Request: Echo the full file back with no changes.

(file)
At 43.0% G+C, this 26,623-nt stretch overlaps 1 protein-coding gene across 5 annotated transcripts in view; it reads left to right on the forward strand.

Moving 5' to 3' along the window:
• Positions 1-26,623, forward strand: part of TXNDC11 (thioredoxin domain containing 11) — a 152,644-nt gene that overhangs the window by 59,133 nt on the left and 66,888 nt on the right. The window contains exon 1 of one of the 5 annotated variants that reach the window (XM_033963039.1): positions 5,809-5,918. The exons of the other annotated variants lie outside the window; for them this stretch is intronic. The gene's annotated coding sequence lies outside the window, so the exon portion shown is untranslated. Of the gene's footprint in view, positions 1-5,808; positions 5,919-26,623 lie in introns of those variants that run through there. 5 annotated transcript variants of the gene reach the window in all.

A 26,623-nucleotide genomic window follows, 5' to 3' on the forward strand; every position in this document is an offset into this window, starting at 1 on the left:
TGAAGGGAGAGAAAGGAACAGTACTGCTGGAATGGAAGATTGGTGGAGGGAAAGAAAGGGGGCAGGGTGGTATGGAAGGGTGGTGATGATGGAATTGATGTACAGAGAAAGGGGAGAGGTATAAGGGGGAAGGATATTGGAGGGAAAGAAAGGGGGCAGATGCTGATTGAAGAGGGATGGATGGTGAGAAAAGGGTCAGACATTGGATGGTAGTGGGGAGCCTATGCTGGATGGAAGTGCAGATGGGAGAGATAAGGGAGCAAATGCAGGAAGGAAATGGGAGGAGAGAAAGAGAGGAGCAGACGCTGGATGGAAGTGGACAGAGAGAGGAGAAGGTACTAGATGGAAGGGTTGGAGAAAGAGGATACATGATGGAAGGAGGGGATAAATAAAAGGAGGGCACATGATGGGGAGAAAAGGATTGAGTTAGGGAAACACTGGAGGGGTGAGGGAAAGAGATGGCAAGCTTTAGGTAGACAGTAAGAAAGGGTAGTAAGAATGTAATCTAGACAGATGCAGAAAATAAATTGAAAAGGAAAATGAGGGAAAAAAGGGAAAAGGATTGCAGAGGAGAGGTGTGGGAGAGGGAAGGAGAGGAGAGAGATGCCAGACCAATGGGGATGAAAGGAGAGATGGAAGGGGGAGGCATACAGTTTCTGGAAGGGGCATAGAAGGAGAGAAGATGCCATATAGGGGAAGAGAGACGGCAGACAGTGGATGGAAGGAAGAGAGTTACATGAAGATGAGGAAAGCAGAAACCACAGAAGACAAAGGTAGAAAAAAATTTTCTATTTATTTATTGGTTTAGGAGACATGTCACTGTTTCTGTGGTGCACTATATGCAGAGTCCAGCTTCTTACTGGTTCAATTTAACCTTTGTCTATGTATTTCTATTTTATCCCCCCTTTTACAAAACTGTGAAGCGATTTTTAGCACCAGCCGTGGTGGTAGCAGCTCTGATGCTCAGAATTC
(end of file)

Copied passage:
At 43.0% G+C, this 26,623-nt stretch overlaps 1 protein-coding gene across 5 annotated transcripts in view; it reads left to right on the forward strand.

Moving 5' to 3' along the window:
• Positions 1-26,623, forward strand: part of TXNDC11 (thioredoxin domain containing 11) — a 152,644-nt gene that overhangs the window by 59,133 nt on the left and 66,888 nt on the right. The window contains exon 1 of one of the 5 annotated variants that reach the window (XM_033963039.1): positions 5,809-5,918. The exons of the other annotated variants lie outside the window; for them this stretch is intronic. The gene's annotated coding sequence lies outside the window, so the exon portion shown is untranslated. Of the gene's footprint in view, positions 1-5,808; positions 5,919-26,623 lie in introns of those variants that run through there. 5 annotated transcript variants of the gene reach the window in all.

A 26,623-nucleotide genomic window follows, 5' to 3' on the forward strand; every position in this document is an offset into this window, starting at 1 on the left:
TGAAGGGAGAGAAAGGAACAGTACTGCTGGAATGGAAGATTGGTGGAGGGAAAGAAAGGGGGCAGGGTGGTATGGAAGGGTGGTGATGATGGAATTGATGTACAGAGAAAGGGGAGAGGTATAAGGGGGAAGGATATTGGAGGGAAAGAAAGGGGGCAGATGCTGATTGAAGAGGGATGGATGGTGAGAAAAGGGTCAGACATTGGATGGTAGTGGGGAGCCTATGCTGGATGGAAGTGCAGATGGGAGAGATAAGGGAGCAAATGCAGGAAGGAAATGGGAGGAGAGAAAGAGAGGAGCAGACGCTGGATGGAAGTGGACAGAGAGAGGAGAAGGTACTAGATGGAAGGGTTGGAGAAAGAGGATACATGATGGAAGGAGGGGATAAATAAAAGGAGGGCACATGATGGGGAGAAAAGGATTGAGTTAGGGAAACACTGGAGGGGTGAGGGAAAGAGATGGCAAGCTTTAGGTAGACAGTAAGAAAGGGTAGTAAGAATGTAATCTAGACAGATGCAGAAAATAAATTGAAAAGGAAAATGAGGGAAAAAAGGGAAAAGGATTGCAGAGGAGAGGTGTGGGAGAGGGAAGGAGAGGAGAGAGATGCCAGACCAATGGGGATGAAAGGAGAGATGGAAGGGGGAGGCATACAGTTTCTGGAAGGGGCATAGAAGGAGAGAAGATGCCATATAGGGGAAGAGAGACGGCAGACAGTGGATGGAAGGAAGAGAGTTACATGAAGATGAGGAAAGCAGAAACCACAGAAGACAAAGGTAGAAAAAAATTTTCTATTTATTTATTGGTTTAGGAGACATGTCACTGTTTCTGTGGTGCACTATATGCAGAGTCCAGCTTCTTACTGGTTCAATTTAACCTTTGTCTATGTATTTCTATTTTATCCCCCCTTTTACAAAACTGTGAAGCGATTTTTAGCACCAGCCGTGGTGGTAGCAGCTCTGATGCTCAGAATTC